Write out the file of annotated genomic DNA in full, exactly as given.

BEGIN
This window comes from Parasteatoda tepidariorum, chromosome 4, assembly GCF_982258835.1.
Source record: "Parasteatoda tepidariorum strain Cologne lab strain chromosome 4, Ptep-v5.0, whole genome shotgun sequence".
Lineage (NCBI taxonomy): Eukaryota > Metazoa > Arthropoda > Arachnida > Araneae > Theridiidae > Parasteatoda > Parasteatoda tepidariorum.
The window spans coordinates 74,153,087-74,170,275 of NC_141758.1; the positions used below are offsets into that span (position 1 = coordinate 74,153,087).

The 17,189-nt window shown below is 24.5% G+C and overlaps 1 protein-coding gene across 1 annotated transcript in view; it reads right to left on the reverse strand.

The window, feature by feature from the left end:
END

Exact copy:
This window comes from Parasteatoda tepidariorum, chromosome 4, assembly GCF_982258835.1.
Source record: "Parasteatoda tepidariorum strain Cologne lab strain chromosome 4, Ptep-v5.0, whole genome shotgun sequence".
Lineage (NCBI taxonomy): Eukaryota > Metazoa > Arthropoda > Arachnida > Araneae > Theridiidae > Parasteatoda > Parasteatoda tepidariorum.
The window spans coordinates 74,153,087-74,170,275 of NC_141758.1; the positions used below are offsets into that span (position 1 = coordinate 74,153,087).

The 17,189-nt window shown below is 24.5% G+C and overlaps 1 protein-coding gene across 1 annotated transcript in view; it reads right to left on the reverse strand.

The window, feature by feature from the left end: